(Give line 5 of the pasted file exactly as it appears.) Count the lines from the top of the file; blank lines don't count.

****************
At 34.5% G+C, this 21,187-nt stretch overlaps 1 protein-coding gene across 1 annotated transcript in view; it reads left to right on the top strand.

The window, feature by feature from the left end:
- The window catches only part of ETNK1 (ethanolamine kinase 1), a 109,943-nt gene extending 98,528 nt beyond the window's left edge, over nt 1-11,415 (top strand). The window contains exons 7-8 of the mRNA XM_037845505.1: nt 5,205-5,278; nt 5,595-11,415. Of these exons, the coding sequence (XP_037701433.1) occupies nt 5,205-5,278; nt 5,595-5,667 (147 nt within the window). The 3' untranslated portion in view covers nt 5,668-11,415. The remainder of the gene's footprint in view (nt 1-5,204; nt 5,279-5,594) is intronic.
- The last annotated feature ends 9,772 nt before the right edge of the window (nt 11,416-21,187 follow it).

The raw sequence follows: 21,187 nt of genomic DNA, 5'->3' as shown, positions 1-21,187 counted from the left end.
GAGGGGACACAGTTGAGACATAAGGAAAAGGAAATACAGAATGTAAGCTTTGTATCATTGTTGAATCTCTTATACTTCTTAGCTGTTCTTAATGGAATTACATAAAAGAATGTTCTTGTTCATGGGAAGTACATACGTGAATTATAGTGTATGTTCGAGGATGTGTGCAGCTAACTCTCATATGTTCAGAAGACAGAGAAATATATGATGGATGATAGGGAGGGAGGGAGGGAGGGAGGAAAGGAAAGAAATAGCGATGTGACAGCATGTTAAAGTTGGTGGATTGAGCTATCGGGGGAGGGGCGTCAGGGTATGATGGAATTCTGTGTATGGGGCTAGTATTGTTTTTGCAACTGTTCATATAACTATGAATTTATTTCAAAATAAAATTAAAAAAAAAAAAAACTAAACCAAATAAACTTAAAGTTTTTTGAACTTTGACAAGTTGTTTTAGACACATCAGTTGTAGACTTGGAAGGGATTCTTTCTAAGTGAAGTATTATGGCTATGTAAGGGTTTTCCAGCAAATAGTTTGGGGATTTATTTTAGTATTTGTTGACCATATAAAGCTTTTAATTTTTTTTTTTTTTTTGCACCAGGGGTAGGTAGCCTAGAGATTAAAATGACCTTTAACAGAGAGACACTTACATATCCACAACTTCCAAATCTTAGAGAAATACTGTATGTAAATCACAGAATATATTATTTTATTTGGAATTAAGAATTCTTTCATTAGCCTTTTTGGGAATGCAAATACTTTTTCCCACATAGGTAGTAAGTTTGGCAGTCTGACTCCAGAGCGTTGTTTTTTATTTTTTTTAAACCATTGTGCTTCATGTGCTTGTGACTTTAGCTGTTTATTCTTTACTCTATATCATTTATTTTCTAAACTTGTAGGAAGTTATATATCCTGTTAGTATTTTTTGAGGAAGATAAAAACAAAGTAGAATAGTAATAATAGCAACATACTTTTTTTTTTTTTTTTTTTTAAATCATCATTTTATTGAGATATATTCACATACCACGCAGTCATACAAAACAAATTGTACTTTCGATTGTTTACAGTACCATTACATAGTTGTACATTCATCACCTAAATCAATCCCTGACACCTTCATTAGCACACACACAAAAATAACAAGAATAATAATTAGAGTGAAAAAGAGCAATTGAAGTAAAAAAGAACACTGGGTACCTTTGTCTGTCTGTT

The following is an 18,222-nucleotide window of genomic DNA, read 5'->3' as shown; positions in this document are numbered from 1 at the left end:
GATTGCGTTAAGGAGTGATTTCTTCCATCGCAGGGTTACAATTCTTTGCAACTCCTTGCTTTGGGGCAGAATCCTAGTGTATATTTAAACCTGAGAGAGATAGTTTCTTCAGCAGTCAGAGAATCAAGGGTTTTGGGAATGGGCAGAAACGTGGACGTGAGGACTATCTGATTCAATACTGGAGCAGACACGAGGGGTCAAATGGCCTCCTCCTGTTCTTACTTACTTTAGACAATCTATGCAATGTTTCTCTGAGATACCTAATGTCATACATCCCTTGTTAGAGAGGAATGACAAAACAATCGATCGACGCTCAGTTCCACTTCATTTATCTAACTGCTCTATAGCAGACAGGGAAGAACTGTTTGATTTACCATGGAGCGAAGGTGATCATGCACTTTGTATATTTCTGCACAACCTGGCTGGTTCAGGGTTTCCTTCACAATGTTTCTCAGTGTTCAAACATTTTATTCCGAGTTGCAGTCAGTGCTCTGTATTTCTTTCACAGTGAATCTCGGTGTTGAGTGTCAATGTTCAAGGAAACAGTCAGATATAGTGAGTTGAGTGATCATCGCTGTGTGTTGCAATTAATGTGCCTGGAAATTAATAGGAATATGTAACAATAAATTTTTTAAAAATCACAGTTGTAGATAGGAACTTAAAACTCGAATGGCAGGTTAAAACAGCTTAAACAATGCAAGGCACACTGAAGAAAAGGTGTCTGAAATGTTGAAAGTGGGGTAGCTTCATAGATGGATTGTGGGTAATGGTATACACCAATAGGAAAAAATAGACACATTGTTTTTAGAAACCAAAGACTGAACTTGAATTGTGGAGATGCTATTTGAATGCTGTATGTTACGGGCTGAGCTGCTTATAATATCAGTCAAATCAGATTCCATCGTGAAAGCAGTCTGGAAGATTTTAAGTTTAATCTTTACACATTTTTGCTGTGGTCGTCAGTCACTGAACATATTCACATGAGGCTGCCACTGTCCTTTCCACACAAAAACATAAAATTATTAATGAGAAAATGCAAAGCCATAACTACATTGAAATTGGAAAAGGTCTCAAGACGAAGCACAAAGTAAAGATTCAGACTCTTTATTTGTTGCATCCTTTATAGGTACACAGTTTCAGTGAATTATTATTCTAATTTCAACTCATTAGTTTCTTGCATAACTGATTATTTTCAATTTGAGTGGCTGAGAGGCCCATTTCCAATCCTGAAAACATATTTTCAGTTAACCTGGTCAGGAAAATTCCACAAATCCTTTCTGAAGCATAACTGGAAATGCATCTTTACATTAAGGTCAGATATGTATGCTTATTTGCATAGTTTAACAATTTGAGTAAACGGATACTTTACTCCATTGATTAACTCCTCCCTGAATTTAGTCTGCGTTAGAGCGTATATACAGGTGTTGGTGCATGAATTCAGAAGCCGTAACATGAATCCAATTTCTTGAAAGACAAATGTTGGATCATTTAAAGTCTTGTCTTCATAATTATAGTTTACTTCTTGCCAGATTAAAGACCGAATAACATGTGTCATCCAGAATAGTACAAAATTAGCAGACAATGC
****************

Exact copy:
The raw sequence follows: 21,187 nt of genomic DNA, 5'->3' as shown, positions 1-21,187 counted from the left end.